What if the valuation is low, leading to a loss of more shares? Here we have one of three solutions: reduce the invested amount, raise the valuation or both. This is mainly resolved through negotiation. An experienced investor often pays attention to this and does not push the founders to lose large shares. Also, we assume that the investment will help the company reach a business model and product suitable for the market and prepare it for the following growth and expansion stage.
What cannot be applied here is the discounted cash flow method because this method requires a clear vision of prices and the number of units sold in addition to the cost structure, which is what the company lacks at this particular stage.
3) The third stage: the growth stage
After a set of modifications and experimentation and the company's success in reaching a product or service with a price and quality acceptable to most customers, the company moves to the third stage, the growth stage. At this stage, the company conducts an intensive marketing process and sells large quantities. The company's arrival at this stage means that it needs to pump significant investments to meet the demand resulting from marketing operations. What distinguishes this stage is the clarity of the business model, as the company repeats the same work procedures but in larger volumes. A decline in the importance of the founders and an increase in the importance of the second line of leadership also characterize it.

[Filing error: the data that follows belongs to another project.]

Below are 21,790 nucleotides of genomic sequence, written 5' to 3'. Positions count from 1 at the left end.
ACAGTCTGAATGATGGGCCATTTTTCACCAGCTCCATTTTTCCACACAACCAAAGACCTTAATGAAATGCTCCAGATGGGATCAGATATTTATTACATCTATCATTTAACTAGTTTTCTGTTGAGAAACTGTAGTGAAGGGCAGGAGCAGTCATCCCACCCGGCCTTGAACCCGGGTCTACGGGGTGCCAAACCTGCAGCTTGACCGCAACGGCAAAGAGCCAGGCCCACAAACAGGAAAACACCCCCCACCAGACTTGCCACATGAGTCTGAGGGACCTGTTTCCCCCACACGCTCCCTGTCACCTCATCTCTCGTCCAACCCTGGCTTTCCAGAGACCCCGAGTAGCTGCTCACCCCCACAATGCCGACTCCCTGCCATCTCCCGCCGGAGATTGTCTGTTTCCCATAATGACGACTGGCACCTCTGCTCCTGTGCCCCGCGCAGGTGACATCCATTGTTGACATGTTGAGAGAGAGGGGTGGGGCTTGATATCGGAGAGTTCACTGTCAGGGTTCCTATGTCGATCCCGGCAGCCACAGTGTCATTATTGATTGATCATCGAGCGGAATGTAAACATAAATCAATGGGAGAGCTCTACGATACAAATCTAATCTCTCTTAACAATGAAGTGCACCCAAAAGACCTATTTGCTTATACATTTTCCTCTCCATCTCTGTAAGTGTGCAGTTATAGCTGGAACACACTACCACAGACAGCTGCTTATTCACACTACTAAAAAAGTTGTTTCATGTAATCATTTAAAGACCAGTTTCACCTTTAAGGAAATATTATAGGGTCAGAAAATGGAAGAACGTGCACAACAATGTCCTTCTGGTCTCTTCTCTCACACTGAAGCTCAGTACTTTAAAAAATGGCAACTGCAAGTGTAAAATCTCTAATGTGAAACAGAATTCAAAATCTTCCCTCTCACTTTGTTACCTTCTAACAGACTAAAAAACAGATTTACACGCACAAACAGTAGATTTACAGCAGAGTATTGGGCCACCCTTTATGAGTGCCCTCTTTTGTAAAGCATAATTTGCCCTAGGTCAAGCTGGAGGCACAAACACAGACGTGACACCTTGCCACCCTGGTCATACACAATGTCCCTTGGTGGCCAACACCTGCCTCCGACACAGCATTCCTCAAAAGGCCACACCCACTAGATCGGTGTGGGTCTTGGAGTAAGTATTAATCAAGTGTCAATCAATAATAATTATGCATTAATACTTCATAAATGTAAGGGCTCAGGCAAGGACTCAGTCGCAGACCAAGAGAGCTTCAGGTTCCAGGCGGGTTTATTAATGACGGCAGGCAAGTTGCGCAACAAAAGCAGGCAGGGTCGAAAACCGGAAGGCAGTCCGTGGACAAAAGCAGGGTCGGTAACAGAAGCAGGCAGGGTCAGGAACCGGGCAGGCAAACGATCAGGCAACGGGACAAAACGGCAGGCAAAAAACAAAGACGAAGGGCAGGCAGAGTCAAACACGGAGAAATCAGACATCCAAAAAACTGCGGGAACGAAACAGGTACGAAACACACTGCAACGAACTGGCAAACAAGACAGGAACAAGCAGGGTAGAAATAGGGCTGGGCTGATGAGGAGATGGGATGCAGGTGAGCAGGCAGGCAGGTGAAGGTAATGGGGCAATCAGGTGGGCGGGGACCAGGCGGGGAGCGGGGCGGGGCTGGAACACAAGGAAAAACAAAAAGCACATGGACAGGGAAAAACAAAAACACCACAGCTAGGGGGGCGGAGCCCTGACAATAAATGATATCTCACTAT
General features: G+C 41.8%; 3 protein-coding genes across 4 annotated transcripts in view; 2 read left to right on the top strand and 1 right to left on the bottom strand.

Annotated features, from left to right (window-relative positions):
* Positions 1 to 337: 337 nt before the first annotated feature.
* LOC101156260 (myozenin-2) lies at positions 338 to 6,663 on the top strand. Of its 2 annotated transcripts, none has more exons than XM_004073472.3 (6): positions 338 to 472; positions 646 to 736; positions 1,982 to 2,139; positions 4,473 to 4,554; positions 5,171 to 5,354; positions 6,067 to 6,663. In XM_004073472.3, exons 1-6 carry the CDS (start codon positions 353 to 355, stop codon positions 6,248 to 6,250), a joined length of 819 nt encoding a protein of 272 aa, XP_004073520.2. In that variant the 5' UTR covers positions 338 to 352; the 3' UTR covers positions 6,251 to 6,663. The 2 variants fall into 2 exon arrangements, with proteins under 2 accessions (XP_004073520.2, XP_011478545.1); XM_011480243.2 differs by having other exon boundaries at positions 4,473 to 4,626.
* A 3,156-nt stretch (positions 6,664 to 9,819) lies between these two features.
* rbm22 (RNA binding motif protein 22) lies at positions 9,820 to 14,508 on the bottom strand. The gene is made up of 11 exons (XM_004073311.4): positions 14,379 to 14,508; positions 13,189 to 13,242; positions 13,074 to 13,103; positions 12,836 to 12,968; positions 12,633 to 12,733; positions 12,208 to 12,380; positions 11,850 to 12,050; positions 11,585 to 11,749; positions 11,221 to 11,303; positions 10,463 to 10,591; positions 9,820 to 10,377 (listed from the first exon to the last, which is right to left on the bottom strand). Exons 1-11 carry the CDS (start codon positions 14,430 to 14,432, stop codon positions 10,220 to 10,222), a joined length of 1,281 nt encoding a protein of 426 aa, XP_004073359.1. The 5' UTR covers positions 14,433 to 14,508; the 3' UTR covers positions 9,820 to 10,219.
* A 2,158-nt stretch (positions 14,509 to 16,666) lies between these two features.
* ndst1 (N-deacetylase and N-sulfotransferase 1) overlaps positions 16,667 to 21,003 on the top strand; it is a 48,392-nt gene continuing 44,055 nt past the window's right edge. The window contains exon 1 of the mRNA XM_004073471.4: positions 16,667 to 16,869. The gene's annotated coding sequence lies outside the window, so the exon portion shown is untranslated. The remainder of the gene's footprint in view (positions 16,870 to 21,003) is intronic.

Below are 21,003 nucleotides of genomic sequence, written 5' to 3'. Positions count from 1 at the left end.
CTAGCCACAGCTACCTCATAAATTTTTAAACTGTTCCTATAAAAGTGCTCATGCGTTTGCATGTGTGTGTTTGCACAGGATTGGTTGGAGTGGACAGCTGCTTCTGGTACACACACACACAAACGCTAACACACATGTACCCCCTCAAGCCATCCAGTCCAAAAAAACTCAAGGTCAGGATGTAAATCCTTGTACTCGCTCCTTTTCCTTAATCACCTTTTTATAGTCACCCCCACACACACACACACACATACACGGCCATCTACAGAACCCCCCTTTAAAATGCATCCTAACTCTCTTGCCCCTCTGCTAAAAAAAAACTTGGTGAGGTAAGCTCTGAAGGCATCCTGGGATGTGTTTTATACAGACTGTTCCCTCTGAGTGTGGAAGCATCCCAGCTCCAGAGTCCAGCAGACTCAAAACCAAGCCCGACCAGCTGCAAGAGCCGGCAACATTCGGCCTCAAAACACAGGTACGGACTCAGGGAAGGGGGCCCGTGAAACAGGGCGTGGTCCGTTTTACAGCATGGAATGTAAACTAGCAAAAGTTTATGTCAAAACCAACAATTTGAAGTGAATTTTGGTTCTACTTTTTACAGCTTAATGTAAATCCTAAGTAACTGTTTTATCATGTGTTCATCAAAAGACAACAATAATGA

The valuation at this stage can be based on the discounted cash flow method. The price is clear, the market has accepted it, and the cost structure has settled on certain margins. Therefore, the company can technically build a financial model for the coming years until it reaches profitability, even if losing money. Also, the market comparison method can be used, and in most cases, the evaluator applies both ways and then reaches a fair evaluation of the company. The company will be evaluated regardless of the founders' shares. This is because it has become an economic entity and is supposed to operate even in its absence. In any case, this matter is up to the investor's discretion, so if they see that the company is still based on people, this must be considered.